With considerable expressive power, this painting gives us the impression that we can almost scent the fragrance and taste the flavour of these fruits. Different from the High Renaissance style, which emphasized ideal beauty, Caravaggio didn’t search for aesthetically pleasing representations. Instead, he searched for reality, “because to him painting meant to accept life as it is, without decorations and with all its imperfections.” As I learnt from turismo.milano.it, the painting expresses the ephemeral nature of earthly things, or in other words, the fading beauty and natural decaying of all things, a theme that was often discussed by the two Cardinals in their letters. As commented on caravaggio.org, the leaves summarize the life cycle. The one on the upper left is still reaching towards the sun, the ones on the lower left are drooping, and the ones on the right are withering and dying. No wonder one can see the reflection on life and death in this picture.
Last but not least, let’s take a look at the position of the basket. It stands on a flat surface, but we don’t know for certain if it is a table, a shelf or something else. Like the one in the first version of Caravaggio’s “Supper at Emmaus”, the basket seems to teeter on the edge of the surface, about to fall out of the picture into the viewer’s space. In the “Supper at Emmaus”, this device was used to create drama and tension of the scene but here, trompe l’oeil seems to be the purpose.
Now, before taking you to the first room of the gallery, I’ll introduce to you Room 5, where the the original “Preparatory Cartoon of the School of Athens” by Raphael is exhibited. As I read from the info board on site, this cartoon is undoubtedly the most precious artwork of not only the Ambrosian Art Gallery but also the city of Milan.
The “Preparatory Cartoon of the School of Athens” by Raphael
Raphael, together with Leonardo da Vinci and Michelangelo, are the three most outstanding artists of the Italian Renaissance and his most renowned work is probably the “School of Athens“, painted between 1509 and 1511 as a part of the artist’s commission to decorate the rooms now known as the Stanze di Raffaello, in the Apostolic Palace in the Vatican. The cartoon, which is now part of the collection of the Ambrosian Art Gallery, played a vital role in helping the artist realize the fresco and make it one of the best examples of the High Renaissance art. As you can see from the picture above, room 5, which remains as it was around 400 years ago, is entirely dedicated to the huge cartoon. In front of it, there are a few chairs where you can sit and admire this masterpiece in peace and comfort. Unfortunately, during my second visit to the gallery (03-2018), the drawing was under restoration and I hope when you get there, the work would have already been completed. In order to better understand this drawing and its connection to the fresco in the Vatican Museums, I listened to the audio guide on mywowo.net and read a very well-written article called “Insights to Art – Raphael’s School of Athens (cartoon)” by Nigel J. Ross. If you wanna know more about the cartoon after reading my post, please click the link and check it out.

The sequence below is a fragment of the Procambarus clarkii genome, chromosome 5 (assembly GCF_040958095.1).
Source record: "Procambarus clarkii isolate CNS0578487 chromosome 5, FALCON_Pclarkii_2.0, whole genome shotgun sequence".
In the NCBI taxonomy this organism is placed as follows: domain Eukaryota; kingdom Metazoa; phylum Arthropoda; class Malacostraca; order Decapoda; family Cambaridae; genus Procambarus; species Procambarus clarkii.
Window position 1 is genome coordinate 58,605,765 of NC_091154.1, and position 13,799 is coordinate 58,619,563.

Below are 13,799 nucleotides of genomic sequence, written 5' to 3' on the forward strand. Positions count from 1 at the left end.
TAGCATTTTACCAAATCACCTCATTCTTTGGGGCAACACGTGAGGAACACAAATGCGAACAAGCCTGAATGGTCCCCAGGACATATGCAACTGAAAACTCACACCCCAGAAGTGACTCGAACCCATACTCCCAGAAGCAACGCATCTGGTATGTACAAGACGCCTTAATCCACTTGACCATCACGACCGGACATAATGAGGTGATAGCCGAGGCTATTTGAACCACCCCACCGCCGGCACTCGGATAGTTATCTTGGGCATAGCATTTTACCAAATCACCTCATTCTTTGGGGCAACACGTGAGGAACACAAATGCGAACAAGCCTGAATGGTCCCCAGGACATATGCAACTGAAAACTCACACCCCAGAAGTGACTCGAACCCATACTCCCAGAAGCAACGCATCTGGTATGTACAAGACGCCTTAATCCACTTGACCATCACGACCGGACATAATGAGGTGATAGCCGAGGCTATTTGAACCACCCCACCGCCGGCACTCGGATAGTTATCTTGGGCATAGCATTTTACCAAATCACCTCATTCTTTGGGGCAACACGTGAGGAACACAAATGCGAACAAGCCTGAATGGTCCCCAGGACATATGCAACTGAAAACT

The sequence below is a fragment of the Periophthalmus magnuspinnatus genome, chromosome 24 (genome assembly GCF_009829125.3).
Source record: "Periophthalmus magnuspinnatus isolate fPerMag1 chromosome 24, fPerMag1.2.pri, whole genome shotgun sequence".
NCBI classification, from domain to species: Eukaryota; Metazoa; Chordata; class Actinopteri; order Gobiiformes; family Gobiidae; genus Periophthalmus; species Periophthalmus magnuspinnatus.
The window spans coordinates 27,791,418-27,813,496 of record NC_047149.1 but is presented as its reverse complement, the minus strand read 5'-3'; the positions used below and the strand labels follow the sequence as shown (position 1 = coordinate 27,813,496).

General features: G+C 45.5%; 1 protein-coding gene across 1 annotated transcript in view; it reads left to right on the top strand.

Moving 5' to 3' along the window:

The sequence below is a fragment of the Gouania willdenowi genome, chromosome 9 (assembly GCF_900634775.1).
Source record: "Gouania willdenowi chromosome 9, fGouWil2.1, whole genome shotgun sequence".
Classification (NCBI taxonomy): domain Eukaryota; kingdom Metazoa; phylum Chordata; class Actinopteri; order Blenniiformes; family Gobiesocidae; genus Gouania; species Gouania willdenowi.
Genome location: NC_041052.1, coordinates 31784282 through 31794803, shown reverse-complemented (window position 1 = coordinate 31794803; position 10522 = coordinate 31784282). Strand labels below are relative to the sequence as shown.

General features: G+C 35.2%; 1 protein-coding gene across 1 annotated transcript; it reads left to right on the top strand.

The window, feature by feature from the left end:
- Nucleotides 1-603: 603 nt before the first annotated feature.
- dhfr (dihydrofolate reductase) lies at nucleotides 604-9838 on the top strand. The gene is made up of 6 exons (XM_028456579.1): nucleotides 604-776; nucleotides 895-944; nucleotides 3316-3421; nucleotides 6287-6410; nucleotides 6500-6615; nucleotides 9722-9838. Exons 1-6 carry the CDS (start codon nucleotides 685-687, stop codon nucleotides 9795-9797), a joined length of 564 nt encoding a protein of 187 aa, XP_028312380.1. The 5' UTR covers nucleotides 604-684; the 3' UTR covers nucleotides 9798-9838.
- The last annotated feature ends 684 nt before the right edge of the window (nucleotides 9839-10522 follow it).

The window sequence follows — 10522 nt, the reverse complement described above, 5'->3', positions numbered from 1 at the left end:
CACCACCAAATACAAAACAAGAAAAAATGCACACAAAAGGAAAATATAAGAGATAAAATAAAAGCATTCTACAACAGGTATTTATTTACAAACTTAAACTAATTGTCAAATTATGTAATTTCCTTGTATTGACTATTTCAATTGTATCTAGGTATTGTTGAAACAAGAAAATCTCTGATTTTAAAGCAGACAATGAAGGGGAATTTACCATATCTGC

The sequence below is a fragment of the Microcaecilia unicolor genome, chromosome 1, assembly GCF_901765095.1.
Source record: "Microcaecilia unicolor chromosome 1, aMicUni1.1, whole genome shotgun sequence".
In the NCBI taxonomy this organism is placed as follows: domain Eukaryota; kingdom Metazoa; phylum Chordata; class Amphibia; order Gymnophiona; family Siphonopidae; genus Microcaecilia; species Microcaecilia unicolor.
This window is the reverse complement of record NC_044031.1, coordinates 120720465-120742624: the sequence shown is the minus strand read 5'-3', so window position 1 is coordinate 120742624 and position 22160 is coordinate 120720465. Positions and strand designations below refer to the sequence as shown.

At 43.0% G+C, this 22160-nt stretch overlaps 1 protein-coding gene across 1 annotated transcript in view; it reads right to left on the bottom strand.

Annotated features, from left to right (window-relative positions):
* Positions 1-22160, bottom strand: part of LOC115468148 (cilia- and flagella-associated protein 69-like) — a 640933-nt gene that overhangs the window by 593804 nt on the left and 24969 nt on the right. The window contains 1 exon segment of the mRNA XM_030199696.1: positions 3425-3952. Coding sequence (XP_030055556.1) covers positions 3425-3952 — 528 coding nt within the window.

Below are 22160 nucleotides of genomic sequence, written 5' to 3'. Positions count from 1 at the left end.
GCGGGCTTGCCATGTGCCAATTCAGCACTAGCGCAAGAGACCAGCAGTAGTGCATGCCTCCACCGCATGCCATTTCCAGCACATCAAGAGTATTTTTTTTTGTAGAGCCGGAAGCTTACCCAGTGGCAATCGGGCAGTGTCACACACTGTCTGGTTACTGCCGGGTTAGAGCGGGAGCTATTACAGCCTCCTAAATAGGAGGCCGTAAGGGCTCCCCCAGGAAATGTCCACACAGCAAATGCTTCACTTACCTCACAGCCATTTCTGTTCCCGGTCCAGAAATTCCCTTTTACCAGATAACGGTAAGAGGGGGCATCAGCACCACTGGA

Now, let’s come back to the cartoon. First of all, what is a cartoon? A cartoon is a preparatory drawing of a planned fresco and it’s usually made for two reasons. Firstly, they could demonstrate the composition of the work to the commissioner and secondly, they function as a point of reference for the actual work. Unlike “The Last Supper”, which was painted by da Vinci on a dry wall (it was an innovative technique at that time), normal frescoes were painted into wet plaster and had to be completed before it dried. Therefore, planning in advance is necessary. If you take a close look at the cartoon, you will notice the pin-prick holes, which suggest that Raphael used this piece of drawing to copy the outlines onto the wall where the fresco still remains nowadays. As I learnt from Ross’ article, this was done by pricking the cartoon, placing a section on the wet plaster and dusting it with charcoal dust. In this way, when Raphael removed the section of drawing, he could see the marks of the pin-prick holes, and therefore, the key outlines.
What’s special about the “School of Athens” cartoon? Firstly, there is no other model for frescoes as large as this one. Normally, artists didn’t prepare such full-scale cartoons for their frescoes and when necessary, they only sketched the more important sections. However, for Raphael, he was focusing on his new ideas of composition, which required a broad view of the complete work. Secondly, as an artist’s tool, the preparatory drawings were usually abandoned and thrown away. No other compositional studies of the “School of Athens” survived but here, we see a complete one. As commented by Nigel J. Ross, this is the first large-size cartoon that survives and the only full-scale Renaissance cartoon in existence, which provides a unique insight into one of Raphael’s most famous works. As I learnt from the audio guide, Cardinal Federico Borromeo had been trying for more than 15 years before he finally included this masterpiece in his collection in 1625. Its previous owner refused to sell it, and it was only after his death that the Cardinal finally managed to acquire it, with an incredible price of 600 liras.
Now, you are probably wondering what the similarities and differences are between the cartoon and the actual fresco. Luckily, I have been to the Vatican Museums and seen the world-famous “School of Athens”. By making a comparison between them, you will realize how closely the cartoon, drawn in charcoal and white lead, resembles the lower part of the Vatican fresco. In fact, we can even say that the two works are almost identical except for a few changes and additions, for which Raphael left room on purpose. The upper part of the fresco is not shown in the cartoon and it was probably done from another large cartoon or some small drawings. Apart from the upper part and the architectural elements, the most obvious addition in the fresco is the figure of Heraclitus in the centre foreground. Does the look of him remind you of some important artist of the Italian Renaissance? As I learnt from the audio guide, when Raphael was working on the fresco in the Apostolic Palace, he paid a visit to Michelangelo who was decorating the ceiling of the Sistine Chapel at that time and therefore, it is commonly assumed that the figure of Heraclitus is the portrait of Michelangelo. Some minor changes can be seen in the figures on both sides of the two central ones, who represent Plato and Aristotle. What’s more, Euclid’s slate is empty in the cartoon but is painted with a geometrical pattern in the fresco. Too complicated to recognize the figures? I recommend you looking at a picture on Wikipedia, which marks the figures in the painting with numbers and tells you who they are.